To contrast, my pork was so good I wanted to lick the plate. I thought she said it came with roasted fingerling potatoes, but it was a purple potato mash (of sorts) with big chunks of roasted potato in it. It was good and all, but the pork belly… wow.

Check out the picture. Crispy skin, layer of delicious fat, then perfectly cooked belly. Nom Nom Nom. I’m drooling just thinking about it.

It did take some time for our desserts to come out, but it was nice that the chef sent out a cranberry drink of some sort. As someone that isn’t overly keen on cranberries, I was impressed by how much I enjoyed this.

Since we were already living indulgently (hey… we were rewarding ourselves for packing all day), we went for a dessert drink of amaretto on the rocks (if anyone doesn’t know how to make that… you take some amaretto… and you pour it over ice). It was quite rewarding.

For dessert, I chose the Sacher Torte with Schlag (they had “shlag” on their menu!) It had a layer of apricot and was very, very tasty. I especially liked the torched top of the whipped cream squiggle. Gave it a toasted marshmallow quality.

Mike chose the Peanut Butter and Banana Pudding with salted honey crisps. The honey crisps were more like VERY sticky popcorn (that was quite hard to eat) and the pudding was quite peanut buttery but not enough banana.

Overall, the food was interesting and delicious, but really varied depending on what was ordered. My dishes were all great (in the 8 Nom Points territory), Mike’s were just so-so (in the 6 Nom Points territory). Therefore…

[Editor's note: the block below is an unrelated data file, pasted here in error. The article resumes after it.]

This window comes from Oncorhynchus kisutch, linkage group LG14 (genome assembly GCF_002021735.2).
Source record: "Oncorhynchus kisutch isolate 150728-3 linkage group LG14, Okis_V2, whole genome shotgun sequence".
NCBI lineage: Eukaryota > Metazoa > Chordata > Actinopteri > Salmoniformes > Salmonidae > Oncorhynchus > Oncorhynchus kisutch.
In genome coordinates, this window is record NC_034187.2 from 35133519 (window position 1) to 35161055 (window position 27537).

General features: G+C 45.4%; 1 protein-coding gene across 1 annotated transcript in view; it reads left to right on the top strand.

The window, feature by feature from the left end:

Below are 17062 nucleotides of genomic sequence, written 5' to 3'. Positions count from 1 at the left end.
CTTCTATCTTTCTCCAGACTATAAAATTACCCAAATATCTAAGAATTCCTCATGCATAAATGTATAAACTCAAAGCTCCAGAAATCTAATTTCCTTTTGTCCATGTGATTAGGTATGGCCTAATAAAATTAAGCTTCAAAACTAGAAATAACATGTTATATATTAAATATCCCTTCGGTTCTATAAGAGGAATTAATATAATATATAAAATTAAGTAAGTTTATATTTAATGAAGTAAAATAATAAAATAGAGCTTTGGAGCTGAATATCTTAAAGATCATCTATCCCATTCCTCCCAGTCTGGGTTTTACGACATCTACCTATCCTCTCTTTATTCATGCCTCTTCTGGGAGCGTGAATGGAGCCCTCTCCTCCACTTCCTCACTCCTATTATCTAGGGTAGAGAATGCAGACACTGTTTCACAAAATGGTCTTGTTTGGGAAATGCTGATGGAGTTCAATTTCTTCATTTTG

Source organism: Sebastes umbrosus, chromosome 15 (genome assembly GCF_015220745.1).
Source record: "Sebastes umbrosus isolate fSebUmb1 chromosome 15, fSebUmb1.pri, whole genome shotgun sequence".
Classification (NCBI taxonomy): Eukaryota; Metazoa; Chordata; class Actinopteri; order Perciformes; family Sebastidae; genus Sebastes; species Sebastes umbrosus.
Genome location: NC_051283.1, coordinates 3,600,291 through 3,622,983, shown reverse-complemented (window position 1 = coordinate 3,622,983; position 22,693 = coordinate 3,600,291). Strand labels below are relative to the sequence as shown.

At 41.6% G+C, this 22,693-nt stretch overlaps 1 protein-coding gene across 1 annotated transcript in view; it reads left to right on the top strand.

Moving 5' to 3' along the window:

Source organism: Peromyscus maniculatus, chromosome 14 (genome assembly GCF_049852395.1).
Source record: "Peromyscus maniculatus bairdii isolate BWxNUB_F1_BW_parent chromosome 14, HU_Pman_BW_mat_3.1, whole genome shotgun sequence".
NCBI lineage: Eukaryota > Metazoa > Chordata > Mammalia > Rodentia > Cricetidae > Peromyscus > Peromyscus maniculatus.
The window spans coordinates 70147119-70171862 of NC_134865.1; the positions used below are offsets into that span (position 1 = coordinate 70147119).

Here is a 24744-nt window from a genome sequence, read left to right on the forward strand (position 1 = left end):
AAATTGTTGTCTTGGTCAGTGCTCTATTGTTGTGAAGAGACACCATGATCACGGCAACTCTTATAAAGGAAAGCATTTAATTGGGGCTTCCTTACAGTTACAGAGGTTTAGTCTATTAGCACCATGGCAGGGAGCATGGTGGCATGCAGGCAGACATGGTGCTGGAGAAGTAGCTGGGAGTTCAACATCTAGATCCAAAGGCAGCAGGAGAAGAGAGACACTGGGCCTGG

Total Nom Points: 7 out of 10

If I’d-a known you were commin I’d-a baked a cake

23 Jul

Mike and I thoroughly enjoy project recipes, so this past Sunday we decided to bake a cake. Maybe we’ve been watching too much Ace of Cakes or Cake Boss, however, we wanted to make it complex.  I’m not a cake person, so I set out to find a soft, vanilla cake I would like.  I also wanted one that would go with an amaretto whipped cream and berries.  I stumbled upon a blog called “House of Annie” and her pictures looked so great of the whipped cream frosted cake with berries that I knew we’d have similar taste.  I used her cake recipe and my own whipped cream (aka Schlag) recipe… though they’re all pretty much the same.

I haven’t baked many fully homemade layer cakes.  When I bake a cake, it’s typically a chocolate lava, meringue shell, or something else less traditional.  When I’ve made a layer cake, it has usually involved boxed cakes and canned frostings.  So this was a new challenge. Mike came up with the GREAT idea of making some balsamic strawberries for the middle layer and we made it a mixed berry middle.  I personally don’t love frosted cakes but do have a fondness for homemade whipped cream.  Here was the prep process:

Choppin the strawberries thin enough to make a nice layer in the middle

Tossing the berries in balsamic and sugar to stew in the fridge for an hour or more (NOTE: The better your balsamic, the better this tastes.  Don’t skimp.  It’s worth the extra money for good balsamic)

So upon starting to make the cake, I failed to remember to take the eggs out of the fridge so they’d be room temp. So Mike decided he had an idea for a great warmer…

Cakes in the (terrible) oven

While the cake baked, we spent our time working very hard… aka… drinking amaretto

A lovely golden brown

Making the blueberry sauce to drizzle on top (inspired by, once again, the wonderful Lori) couldn’t be easier.  Stir blueberries in a pot of low/medium heat.  Add a little sugar and smush them with a mashed potato smasher as they cook down.  Strain and put into a plastic bag, cut off the corner, and make pretty lines.

Cutting one of the cakes flat to make a bottom

Action shot of whipping the cream by hand to make sure the texture is perfect

On the bottom layer we put a layer of whipped cream, then the layer of balsamic berries.

Put whipped cream on the bottom of the top layer and lined it up, then hoped my klutziness would manage to line up the layers (I did well).